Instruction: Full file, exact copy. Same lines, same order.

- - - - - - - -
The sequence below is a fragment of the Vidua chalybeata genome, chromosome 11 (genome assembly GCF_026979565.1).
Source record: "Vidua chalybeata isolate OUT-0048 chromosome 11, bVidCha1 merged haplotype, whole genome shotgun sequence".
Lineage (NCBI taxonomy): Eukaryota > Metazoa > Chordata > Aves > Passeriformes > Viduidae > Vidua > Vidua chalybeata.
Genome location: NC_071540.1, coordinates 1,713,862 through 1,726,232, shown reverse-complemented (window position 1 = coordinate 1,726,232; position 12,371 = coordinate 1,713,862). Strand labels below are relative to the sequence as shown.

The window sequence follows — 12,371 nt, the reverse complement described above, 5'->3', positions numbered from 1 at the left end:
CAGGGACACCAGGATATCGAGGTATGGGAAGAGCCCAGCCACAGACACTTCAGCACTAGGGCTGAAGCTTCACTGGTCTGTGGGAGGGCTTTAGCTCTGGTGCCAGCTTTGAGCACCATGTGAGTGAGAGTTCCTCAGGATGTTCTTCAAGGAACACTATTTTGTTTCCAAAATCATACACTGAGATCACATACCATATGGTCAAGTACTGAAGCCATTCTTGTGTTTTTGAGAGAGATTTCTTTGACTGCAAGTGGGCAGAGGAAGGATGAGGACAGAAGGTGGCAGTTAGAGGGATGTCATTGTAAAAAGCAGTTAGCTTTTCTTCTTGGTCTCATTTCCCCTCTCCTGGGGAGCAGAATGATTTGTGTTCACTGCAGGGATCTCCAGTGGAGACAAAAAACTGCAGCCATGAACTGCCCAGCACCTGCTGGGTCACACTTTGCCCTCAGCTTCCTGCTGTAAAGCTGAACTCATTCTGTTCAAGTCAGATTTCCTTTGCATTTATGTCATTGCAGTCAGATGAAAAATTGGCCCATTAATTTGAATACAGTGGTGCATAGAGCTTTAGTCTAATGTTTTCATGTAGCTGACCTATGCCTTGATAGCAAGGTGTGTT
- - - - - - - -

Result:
The sequence below is a fragment of the Vidua chalybeata genome, chromosome 11 (genome assembly GCF_026979565.1).
Source record: "Vidua chalybeata isolate OUT-0048 chromosome 11, bVidCha1 merged haplotype, whole genome shotgun sequence".
Lineage (NCBI taxonomy): Eukaryota > Metazoa > Chordata > Aves > Passeriformes > Viduidae > Vidua > Vidua chalybeata.
Genome location: NC_071540.1, coordinates 1,713,862 through 1,726,232, shown reverse-complemented (window position 1 = coordinate 1,726,232; position 12,371 = coordinate 1,713,862). Strand labels below are relative to the sequence as shown.

The window sequence follows — 12,371 nt, the reverse complement described above, 5'->3', positions numbered from 1 at the left end:
CAGGGACACCAGGATATCGAGGTATGGGAAGAGCCCAGCCACAGACACTTCAGCACTAGGGCTGAAGCTTCACTGGTCTGTGGGAGGGCTTTAGCTCTGGTGCCAGCTTTGAGCACCATGTGAGTGAGAGTTCCTCAGGATGTTCTTCAAGGAACACTATTTTGTTTCCAAAATCATACACTGAGATCACATACCATATGGTCAAGTACTGAAGCCATTCTTGTGTTTTTGAGAGAGATTTCTTTGACTGCAAGTGGGCAGAGGAAGGATGAGGACAGAAGGTGGCAGTTAGAGGGATGTCATTGTAAAAAGCAGTTAGCTTTTCTTCTTGGTCTCATTTCCCCTCTCCTGGGGAGCAGAATGATTTGTGTTCACTGCAGGGATCTCCAGTGGAGACAAAAAACTGCAGCCATGAACTGCCCAGCACCTGCTGGGTCACACTTTGCCCTCAGCTTCCTGCTGTAAAGCTGAACTCATTCTGTTCAAGTCAGATTTCCTTTGCATTTATGTCATTGCAGTCAGATGAAAAATTGGCCCATTAATTTGAATACAGTGGTGCATAGAGCTTTAGTCTAATGTTTTCATGTAGCTGACCTATGCCTTGATAGCAAGGTGTGTT